U.S. Markets closed
  • S&P 500

    3,821.35
    -20.59 (-0.54%)
     
  • Dow 30

    31,802.44
    +306.14 (+0.97%)
     
  • Nasdaq

    12,609.16
    -310.99 (-2.41%)
     
  • Russell 2000

    2,202.98
    +10.77 (+0.49%)
     
  • Crude Oil

    64.68
    -0.37 (-0.57%)
     
  • Gold

    1,679.80
    +1.80 (+0.11%)
     
  • Silver

    25.18
    -0.09 (-0.35%)
     
  • EUR/USD

    1.1857
    -0.0068 (-0.5691%)
     
  • 10-Yr Bond

    1.5960
    +0.0420 (+2.70%)
     
  • Vix

    25.47
    +0.81 (+3.28%)
     
  • GBP/USD

    1.3815
    -0.0013 (-0.0926%)
     
  • USD/JPY

    108.9300
    +0.5480 (+0.5056%)
     
  • BTC-USD

    50,947.24
    +92.13 (+0.18%)
     
  • CMC Crypto 200

    1,045.17
    +20.96 (+2.05%)
     
  • FTSE 100

    6,719.13
    +88.61 (+1.34%)
     
  • Nikkei 225

    28,743.25
    -121.07 (-0.42%)
     

Greece, creditors still apart on pensions, VAT, CIT

BRUSSELS (Reuters) - Greece and its international creditors still disagree on reforms of the Greek pension system, Value Added Tax and corporate taxation and there was not much progress made in the talks on loans-for-reforms on Tuesday, EU officials said.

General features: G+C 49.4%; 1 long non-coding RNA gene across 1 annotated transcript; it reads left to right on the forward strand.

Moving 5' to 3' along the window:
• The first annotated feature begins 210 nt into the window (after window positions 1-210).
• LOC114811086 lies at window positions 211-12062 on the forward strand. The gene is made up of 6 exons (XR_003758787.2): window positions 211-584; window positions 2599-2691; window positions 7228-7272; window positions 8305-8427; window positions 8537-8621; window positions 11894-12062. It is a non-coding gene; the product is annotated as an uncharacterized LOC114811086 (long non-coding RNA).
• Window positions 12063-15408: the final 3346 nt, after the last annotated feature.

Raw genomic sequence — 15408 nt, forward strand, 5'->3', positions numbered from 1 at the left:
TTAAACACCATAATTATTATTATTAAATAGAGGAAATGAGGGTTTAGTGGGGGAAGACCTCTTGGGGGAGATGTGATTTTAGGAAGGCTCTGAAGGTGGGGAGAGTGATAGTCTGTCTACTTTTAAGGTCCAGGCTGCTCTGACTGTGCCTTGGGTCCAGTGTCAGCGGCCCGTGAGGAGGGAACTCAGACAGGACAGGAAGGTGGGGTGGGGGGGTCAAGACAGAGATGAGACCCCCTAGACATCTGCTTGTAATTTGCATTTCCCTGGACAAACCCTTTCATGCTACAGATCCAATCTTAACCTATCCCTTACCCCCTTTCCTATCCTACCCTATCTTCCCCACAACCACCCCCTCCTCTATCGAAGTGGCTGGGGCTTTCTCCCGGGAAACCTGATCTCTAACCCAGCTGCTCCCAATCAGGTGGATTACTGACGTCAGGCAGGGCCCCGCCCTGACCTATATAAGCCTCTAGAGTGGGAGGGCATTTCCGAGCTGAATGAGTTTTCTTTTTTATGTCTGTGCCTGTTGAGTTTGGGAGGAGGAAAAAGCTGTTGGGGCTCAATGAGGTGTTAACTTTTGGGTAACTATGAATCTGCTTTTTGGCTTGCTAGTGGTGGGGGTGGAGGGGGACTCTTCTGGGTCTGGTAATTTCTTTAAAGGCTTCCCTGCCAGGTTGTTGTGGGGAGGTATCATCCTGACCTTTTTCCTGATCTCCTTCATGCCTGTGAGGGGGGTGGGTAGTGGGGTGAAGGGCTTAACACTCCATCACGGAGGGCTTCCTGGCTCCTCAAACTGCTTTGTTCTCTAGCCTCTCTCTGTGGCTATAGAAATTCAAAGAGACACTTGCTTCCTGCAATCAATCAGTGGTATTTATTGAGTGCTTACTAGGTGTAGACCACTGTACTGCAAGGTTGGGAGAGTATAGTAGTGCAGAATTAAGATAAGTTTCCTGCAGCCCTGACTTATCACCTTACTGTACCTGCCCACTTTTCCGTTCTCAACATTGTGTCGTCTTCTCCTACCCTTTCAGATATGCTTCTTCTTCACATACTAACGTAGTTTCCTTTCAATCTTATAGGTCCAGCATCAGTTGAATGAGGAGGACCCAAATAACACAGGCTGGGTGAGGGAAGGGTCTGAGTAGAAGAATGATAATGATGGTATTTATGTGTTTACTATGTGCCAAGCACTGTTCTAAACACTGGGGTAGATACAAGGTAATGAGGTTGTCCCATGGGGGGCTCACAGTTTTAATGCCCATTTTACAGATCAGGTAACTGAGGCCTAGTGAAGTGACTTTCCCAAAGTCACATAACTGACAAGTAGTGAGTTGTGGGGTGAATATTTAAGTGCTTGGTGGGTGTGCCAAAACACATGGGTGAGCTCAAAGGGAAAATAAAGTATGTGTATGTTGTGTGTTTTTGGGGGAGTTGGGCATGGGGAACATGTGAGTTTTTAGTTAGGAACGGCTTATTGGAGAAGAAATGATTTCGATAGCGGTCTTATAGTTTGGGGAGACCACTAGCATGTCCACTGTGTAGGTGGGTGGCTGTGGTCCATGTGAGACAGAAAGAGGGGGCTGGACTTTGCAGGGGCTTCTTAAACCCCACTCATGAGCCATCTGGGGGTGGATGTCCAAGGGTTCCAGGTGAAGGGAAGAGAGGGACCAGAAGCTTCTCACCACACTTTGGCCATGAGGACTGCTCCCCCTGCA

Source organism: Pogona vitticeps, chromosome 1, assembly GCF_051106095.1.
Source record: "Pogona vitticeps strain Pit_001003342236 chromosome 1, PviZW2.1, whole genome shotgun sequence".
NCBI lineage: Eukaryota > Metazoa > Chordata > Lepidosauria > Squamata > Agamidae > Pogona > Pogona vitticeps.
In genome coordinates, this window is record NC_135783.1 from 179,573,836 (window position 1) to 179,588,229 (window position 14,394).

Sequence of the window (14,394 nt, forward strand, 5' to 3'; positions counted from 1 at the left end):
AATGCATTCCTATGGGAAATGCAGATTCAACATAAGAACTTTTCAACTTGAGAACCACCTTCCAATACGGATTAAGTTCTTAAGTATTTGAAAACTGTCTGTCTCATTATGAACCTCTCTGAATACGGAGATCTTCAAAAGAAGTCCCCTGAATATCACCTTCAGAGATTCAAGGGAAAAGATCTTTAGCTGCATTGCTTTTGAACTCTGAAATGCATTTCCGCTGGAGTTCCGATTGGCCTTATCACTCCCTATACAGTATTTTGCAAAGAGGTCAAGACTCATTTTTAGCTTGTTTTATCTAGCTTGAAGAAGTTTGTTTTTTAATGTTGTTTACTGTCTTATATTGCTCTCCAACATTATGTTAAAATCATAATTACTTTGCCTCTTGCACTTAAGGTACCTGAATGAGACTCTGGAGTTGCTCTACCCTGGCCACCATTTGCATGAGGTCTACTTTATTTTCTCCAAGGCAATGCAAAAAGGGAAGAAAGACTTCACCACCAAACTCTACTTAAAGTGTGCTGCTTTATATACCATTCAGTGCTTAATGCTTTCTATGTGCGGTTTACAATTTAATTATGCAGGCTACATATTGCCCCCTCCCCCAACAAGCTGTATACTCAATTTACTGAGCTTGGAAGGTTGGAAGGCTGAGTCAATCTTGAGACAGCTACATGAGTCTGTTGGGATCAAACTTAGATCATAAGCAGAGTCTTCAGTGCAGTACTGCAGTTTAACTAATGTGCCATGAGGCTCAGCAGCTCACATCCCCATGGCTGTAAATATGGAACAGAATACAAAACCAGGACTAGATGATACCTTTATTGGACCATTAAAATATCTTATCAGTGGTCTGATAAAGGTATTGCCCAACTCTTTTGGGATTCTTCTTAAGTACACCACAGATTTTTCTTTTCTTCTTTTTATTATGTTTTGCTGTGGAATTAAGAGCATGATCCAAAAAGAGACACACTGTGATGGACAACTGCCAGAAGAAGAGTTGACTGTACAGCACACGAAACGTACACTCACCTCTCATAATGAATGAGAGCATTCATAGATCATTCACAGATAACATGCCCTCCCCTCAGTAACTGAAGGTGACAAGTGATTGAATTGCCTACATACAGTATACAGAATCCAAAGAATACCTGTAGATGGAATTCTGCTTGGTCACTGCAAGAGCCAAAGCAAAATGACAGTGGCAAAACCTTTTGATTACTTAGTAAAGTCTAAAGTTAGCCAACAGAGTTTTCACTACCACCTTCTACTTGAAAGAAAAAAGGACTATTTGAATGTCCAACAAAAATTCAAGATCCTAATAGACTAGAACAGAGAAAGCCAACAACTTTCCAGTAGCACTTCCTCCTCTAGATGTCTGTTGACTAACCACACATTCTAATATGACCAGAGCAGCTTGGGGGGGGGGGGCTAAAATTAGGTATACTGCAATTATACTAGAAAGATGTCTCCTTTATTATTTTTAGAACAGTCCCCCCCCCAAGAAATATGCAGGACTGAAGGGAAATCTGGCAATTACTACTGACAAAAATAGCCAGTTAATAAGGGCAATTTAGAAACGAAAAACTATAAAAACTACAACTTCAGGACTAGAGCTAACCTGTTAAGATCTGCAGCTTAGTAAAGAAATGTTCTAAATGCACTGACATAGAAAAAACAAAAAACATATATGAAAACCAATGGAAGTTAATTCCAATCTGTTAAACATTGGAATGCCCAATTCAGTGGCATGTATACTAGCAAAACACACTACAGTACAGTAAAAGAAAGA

The heads of the European Commission, Eurogroup, the International Monetary Fund, the euro zone bailout fund ESM and the European Central Bank are to meet on Greece at noon CET on Wednesday in Brussels, before Greek Prime Minister Alexis Tsipras joins them an hour later.

The meeting is to help find a deal with debt-ridden Greece that would allow Athens to avoid a default on the IMF on Tuesday in exchange for reforms that would make the country's economy more efficient. Intense talks have been going on since Tuesday.

"Positions before the meeting with Tsipras are still apart on many points," one EU official close to the talks said, listing pensions, VAT and corporate taxation. "There was not much progress yesterday."

Debt restructuring, a key Greek demand in exchange for reforms, is not being discussed so far because it is not part of the current bailout agreement with Greece, the official said.

(Reporting By Jan Strupczewski; editing by Philip Blenkinsop)